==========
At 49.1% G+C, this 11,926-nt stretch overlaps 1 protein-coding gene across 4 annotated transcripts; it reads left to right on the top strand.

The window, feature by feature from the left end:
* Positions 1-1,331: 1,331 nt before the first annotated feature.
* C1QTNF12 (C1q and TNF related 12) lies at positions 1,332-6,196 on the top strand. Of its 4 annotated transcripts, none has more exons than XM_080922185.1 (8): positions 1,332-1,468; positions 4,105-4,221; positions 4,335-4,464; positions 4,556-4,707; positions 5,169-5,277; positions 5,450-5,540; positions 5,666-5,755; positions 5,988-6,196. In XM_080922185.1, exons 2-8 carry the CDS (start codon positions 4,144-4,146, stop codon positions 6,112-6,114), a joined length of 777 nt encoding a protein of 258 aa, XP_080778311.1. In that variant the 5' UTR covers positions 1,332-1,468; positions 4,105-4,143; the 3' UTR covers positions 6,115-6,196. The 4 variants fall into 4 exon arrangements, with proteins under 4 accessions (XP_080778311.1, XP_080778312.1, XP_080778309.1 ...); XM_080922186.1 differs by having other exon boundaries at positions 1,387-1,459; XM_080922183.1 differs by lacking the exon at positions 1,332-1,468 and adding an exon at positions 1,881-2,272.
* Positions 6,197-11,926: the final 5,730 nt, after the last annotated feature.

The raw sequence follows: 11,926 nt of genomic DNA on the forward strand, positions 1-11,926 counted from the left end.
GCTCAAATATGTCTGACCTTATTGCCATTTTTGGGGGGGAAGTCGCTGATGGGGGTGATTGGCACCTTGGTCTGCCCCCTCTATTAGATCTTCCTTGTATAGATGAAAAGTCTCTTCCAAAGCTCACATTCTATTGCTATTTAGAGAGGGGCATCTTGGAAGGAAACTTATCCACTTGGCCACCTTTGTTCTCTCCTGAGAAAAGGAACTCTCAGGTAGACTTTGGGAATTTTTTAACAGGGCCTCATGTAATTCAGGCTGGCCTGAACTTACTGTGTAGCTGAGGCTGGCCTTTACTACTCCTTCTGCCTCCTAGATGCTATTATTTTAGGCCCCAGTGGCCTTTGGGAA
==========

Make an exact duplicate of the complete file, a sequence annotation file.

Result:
At 49.1% G+C, this 11,926-nt stretch overlaps 1 protein-coding gene across 4 annotated transcripts; it reads left to right on the top strand.

The window, feature by feature from the left end:
* Positions 1-1,331: 1,331 nt before the first annotated feature.
* C1QTNF12 (C1q and TNF related 12) lies at positions 1,332-6,196 on the top strand. Of its 4 annotated transcripts, none has more exons than XM_080922185.1 (8): positions 1,332-1,468; positions 4,105-4,221; positions 4,335-4,464; positions 4,556-4,707; positions 5,169-5,277; positions 5,450-5,540; positions 5,666-5,755; positions 5,988-6,196. In XM_080922185.1, exons 2-8 carry the CDS (start codon positions 4,144-4,146, stop codon positions 6,112-6,114), a joined length of 777 nt encoding a protein of 258 aa, XP_080778311.1. In that variant the 5' UTR covers positions 1,332-1,468; positions 4,105-4,143; the 3' UTR covers positions 6,115-6,196. The 4 variants fall into 4 exon arrangements, with proteins under 4 accessions (XP_080778311.1, XP_080778312.1, XP_080778309.1 ...); XM_080922186.1 differs by having other exon boundaries at positions 1,387-1,459; XM_080922183.1 differs by lacking the exon at positions 1,332-1,468 and adding an exon at positions 1,881-2,272.
* Positions 6,197-11,926: the final 5,730 nt, after the last annotated feature.

The raw sequence follows: 11,926 nt of genomic DNA on the forward strand, positions 1-11,926 counted from the left end.
GCTCAAATATGTCTGACCTTATTGCCATTTTTGGGGGGGAAGTCGCTGATGGGGGTGATTGGCACCTTGGTCTGCCCCCTCTATTAGATCTTCCTTGTATAGATGAAAAGTCTCTTCCAAAGCTCACATTCTATTGCTATTTAGAGAGGGGCATCTTGGAAGGAAACTTATCCACTTGGCCACCTTTGTTCTCTCCTGAGAAAAGGAACTCTCAGGTAGACTTTGGGAATTTTTTAACAGGGCCTCATGTAATTCAGGCTGGCCTGAACTTACTGTGTAGCTGAGGCTGGCCTTTACTACTCCTTCTGCCTCCTAGATGCTATTATTTTAGGCCCCAGTGGCCTTTGGGAA